Recital B of the Agreement-“and related logos, designs,
brands, and slogans as may be added or modified from time to
time.” (Franchise Agreement at Recitals A-C, §
Franchise Agreement expressly states that the term
“Mark” is defined in Recital B. (Id.
§ 2.1.) Recital B states:
The distinguishing characteristics of the System currently
include, but are not limited to, the registered U.S.
trademarks shown in Schedule A and related logos, designs,
brands and slogans as may be added or modified from time to
time (collectively the “Marks”) which are
licensed to [Wow] by [Wow Corporate], . . . which [Wow] in
turn licenses to [Mr. DiNardo] under the terms and conditions
set forth herein.
(Id., Recital B.) Schedule A of the Agreement lists
two Marks with registrations pending as of February 24, 2014,
and February 25, 2014, respectively. (Id., Schedule
A.) These two Marks were ultimately registered on November
25, 2014, bearing the Registration Nos. 4, 644, 088 and 4,
644, 097, respectively. (Alisch Decl. ¶ 5, Ex. 4 at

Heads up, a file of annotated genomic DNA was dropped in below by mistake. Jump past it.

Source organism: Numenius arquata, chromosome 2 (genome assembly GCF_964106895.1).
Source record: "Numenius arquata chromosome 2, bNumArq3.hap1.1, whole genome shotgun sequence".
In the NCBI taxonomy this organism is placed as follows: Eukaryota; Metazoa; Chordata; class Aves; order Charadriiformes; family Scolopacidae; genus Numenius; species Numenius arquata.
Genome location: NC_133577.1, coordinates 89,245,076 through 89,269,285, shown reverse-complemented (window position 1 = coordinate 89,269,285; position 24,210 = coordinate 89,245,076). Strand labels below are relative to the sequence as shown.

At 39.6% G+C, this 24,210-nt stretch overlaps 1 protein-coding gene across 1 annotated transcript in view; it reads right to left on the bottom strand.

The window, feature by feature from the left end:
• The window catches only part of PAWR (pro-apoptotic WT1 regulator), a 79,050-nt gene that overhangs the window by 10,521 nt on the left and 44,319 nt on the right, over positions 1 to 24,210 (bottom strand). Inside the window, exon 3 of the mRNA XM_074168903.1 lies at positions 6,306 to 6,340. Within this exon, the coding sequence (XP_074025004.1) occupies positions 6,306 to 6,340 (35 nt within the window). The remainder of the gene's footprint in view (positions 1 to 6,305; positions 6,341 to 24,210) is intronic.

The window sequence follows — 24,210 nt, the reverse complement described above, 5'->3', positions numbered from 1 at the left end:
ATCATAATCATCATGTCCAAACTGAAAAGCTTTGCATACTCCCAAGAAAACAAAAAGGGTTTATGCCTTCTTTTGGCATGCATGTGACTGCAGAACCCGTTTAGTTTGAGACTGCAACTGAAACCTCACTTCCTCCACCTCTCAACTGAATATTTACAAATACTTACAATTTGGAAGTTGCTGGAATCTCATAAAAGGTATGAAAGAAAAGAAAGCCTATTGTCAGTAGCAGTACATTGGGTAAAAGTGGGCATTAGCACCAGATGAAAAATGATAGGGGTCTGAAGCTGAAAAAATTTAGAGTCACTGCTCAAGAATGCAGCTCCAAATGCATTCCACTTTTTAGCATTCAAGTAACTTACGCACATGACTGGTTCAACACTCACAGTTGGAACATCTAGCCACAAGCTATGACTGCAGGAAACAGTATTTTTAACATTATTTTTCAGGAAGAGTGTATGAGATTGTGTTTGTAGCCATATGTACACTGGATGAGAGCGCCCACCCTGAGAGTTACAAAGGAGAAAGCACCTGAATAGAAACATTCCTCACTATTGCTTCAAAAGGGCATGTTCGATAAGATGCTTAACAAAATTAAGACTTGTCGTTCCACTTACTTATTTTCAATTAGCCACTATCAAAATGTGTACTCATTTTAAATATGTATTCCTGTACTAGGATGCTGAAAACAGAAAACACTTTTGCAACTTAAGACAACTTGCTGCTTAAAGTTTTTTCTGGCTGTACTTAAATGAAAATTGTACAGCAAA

Agreement contains the following integration clause:
Entire Agreement. Unless
acknowledged and agreed in writing by both parties, this
Agreement, all Security Agreements, and all Guarantees set
forth the entire agreement between Franchisor and Franchisee
and contain all of the representations, warranties, terms,
conditions, provisos, covenants, undertakings and conditions
agreed upon by them with reference to the subject matter
hereof. All other representations, warranties, terms,
conditions, provisos, covenants, understandings and
agreements, whether oral or written (including without
limitation any letter of intent between the parties and other
pre-contractual representations), are waived and are
superseded by this Agreement. However, nothing in this
Agreement or related agreements is intended to disclaim any
representation made by Franchisor in the franchise disclosure